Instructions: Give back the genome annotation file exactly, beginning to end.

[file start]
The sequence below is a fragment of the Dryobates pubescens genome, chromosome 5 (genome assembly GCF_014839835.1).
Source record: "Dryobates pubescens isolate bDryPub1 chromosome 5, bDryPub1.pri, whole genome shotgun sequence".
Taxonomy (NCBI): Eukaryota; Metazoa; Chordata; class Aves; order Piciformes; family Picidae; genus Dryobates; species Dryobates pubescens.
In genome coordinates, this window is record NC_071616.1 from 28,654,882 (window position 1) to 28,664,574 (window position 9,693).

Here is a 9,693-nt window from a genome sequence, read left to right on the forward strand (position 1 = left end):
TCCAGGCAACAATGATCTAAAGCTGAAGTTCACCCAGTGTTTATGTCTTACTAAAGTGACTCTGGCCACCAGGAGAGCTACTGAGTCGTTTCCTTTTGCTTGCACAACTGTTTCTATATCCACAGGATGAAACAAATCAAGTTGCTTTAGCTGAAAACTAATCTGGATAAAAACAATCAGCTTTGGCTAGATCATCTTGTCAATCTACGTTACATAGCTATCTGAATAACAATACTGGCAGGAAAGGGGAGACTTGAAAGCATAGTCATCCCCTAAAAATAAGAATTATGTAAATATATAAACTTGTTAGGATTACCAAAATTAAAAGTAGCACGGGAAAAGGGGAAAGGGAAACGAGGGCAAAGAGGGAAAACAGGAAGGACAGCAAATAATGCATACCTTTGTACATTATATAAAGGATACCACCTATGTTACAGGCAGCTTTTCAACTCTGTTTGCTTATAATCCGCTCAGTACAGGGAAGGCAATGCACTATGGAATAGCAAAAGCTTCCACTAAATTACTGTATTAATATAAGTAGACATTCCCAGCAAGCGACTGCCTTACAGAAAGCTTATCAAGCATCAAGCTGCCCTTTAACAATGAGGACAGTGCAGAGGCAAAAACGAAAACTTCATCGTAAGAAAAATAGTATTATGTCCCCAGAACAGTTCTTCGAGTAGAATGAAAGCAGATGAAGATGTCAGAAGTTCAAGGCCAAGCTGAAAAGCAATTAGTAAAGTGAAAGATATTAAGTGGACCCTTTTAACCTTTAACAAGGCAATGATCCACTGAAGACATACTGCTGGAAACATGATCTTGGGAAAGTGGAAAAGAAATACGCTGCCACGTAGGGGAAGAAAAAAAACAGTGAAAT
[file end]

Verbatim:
The sequence below is a fragment of the Dryobates pubescens genome, chromosome 5 (genome assembly GCF_014839835.1).
Source record: "Dryobates pubescens isolate bDryPub1 chromosome 5, bDryPub1.pri, whole genome shotgun sequence".
Taxonomy (NCBI): Eukaryota; Metazoa; Chordata; class Aves; order Piciformes; family Picidae; genus Dryobates; species Dryobates pubescens.
In genome coordinates, this window is record NC_071616.1 from 28,654,882 (window position 1) to 28,664,574 (window position 9,693).

Here is a 9,693-nt window from a genome sequence, read left to right on the forward strand (position 1 = left end):
TCCAGGCAACAATGATCTAAAGCTGAAGTTCACCCAGTGTTTATGTCTTACTAAAGTGACTCTGGCCACCAGGAGAGCTACTGAGTCGTTTCCTTTTGCTTGCACAACTGTTTCTATATCCACAGGATGAAACAAATCAAGTTGCTTTAGCTGAAAACTAATCTGGATAAAAACAATCAGCTTTGGCTAGATCATCTTGTCAATCTACGTTACATAGCTATCTGAATAACAATACTGGCAGGAAAGGGGAGACTTGAAAGCATAGTCATCCCCTAAAAATAAGAATTATGTAAATATATAAACTTGTTAGGATTACCAAAATTAAAAGTAGCACGGGAAAAGGGGAAAGGGAAACGAGGGCAAAGAGGGAAAACAGGAAGGACAGCAAATAATGCATACCTTTGTACATTATATAAAGGATACCACCTATGTTACAGGCAGCTTTTCAACTCTGTTTGCTTATAATCCGCTCAGTACAGGGAAGGCAATGCACTATGGAATAGCAAAAGCTTCCACTAAATTACTGTATTAATATAAGTAGACATTCCCAGCAAGCGACTGCCTTACAGAAAGCTTATCAAGCATCAAGCTGCCCTTTAACAATGAGGACAGTGCAGAGGCAAAAACGAAAACTTCATCGTAAGAAAAATAGTATTATGTCCCCAGAACAGTTCTTCGAGTAGAATGAAAGCAGATGAAGATGTCAGAAGTTCAAGGCCAAGCTGAAAAGCAATTAGTAAAGTGAAAGATATTAAGTGGACCCTTTTAACCTTTAACAAGGCAATGATCCACTGAAGACATACTGCTGGAAACATGATCTTGGGAAAGTGGAAAAGAAATACGCTGCCACGTAGGGGAAGAAAAAAAACAGTGAAAT